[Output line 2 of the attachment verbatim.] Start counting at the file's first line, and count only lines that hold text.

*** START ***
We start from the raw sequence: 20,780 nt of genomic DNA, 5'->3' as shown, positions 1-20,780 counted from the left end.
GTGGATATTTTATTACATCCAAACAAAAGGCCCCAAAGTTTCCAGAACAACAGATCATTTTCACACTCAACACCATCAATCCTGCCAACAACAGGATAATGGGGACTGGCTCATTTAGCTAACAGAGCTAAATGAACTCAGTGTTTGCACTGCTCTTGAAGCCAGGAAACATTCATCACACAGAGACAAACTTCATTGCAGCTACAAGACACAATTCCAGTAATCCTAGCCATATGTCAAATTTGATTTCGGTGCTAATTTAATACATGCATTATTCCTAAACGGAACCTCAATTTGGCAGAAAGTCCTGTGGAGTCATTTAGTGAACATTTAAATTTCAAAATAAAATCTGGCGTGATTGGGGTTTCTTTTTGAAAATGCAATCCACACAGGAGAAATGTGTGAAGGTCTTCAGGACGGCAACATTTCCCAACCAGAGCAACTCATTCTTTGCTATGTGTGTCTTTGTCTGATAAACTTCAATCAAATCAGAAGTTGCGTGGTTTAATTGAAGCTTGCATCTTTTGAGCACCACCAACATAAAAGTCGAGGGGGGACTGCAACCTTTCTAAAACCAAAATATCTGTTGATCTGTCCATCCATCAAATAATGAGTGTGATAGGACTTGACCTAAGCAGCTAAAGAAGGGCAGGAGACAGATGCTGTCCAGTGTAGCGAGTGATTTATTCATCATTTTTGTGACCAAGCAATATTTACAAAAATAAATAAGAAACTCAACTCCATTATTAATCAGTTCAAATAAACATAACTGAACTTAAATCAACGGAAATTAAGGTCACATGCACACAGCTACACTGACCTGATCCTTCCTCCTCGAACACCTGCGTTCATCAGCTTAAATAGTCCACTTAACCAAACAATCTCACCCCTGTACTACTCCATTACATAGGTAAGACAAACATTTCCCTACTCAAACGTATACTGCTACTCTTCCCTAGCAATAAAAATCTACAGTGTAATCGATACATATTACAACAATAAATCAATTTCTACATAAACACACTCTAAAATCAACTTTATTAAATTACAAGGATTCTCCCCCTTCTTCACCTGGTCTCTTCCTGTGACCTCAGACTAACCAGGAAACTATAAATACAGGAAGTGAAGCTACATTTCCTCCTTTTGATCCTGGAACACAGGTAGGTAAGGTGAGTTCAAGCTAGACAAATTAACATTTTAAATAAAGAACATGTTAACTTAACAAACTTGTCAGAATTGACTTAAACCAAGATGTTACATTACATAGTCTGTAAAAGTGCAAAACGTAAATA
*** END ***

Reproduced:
GTGGATATTTTATTACATCCAAACAAAAGGCCCCAAAGTTTCCAGAACAACAGATCATTTTCACACTCAACACCATCAATCCTGCCAACAACAGGATAATGGGGACTGGCTCATTTAGCTAACAGAGCTAAATGAACTCAGTGTTTGCACTGCTCTTGAAGCCAGGAAACATTCATCACACAGAGACAAACTTCATTGCAGCTACAAGACACAATTCCAGTAATCCTAGCCATATGTCAAATTTGATTTCGGTGCTAATTTAATACATGCATTATTCCTAAACGGAACCTCAATTTGGCAGAAAGTCCTGTGGAGTCATTTAGTGAACATTTAAATTTCAAAATAAAATCTGGCGTGATTGGGGTTTCTTTTTGAAAATGCAATCCACACAGGAGAAATGTGTGAAGGTCTTCAGGACGGCAACATTTCCCAACCAGAGCAACTCATTCTTTGCTATGTGTGTCTTTGTCTGATAAACTTCAATCAAATCAGAAGTTGCGTGGTTTAATTGAAGCTTGCATCTTTTGAGCACCACCAACATAAAAGTCGAGGGGGGACTGCAACCTTTCTAAAACCAAAATATCTGTTGATCTGTCCATCCATCAAATAATGAGTGTGATAGGACTTGACCTAAGCAGCTAAAGAAGGGCAGGAGACAGATGCTGTCCAGTGTAGCGAGTGATTTATTCATCATTTTTGTGACCAAGCAATATTTACAAAAATAAATAAGAAACTCAACTCCATTATTAATCAGTTCAAATAAACATAACTGAACTTAAATCAACGGAAATTAAGGTCACATGCACACAGCTACACTGACCTGATCCTTCCTCCTCGAACACCTGCGTTCATCAGCTTAAATAGTCCACTTAACCAAACAATCTCACCCCTGTACTACTCCATTACATAGGTAAGACAAACATTTCCCTACTCAAACGTATACTGCTACTCTTCCCTAGCAATAAAAATCTACAGTGTAATCGATACATATTACAACAATAAATCAATTTCTACATAAACACACTCTAAAATCAACTTTATTAAATTACAAGGATTCTCCCCCTTCTTCACCTGGTCTCTTCCTGTGACCTCAGACTAACCAGGAAACTATAAATACAGGAAGTGAAGCTACATTTCCTCCTTTTGATCCTGGAACACAGGTAGGTAAGGTGAGTTCAAGCTAGACAAATTAACATTTTAAATAAAGAACATGTTAACTTAACAAACTTGTCAGAATTGACTTAAACCAAGATGTTACATTACATAGTCTGTAAAAGTGCAAAACGTAAATA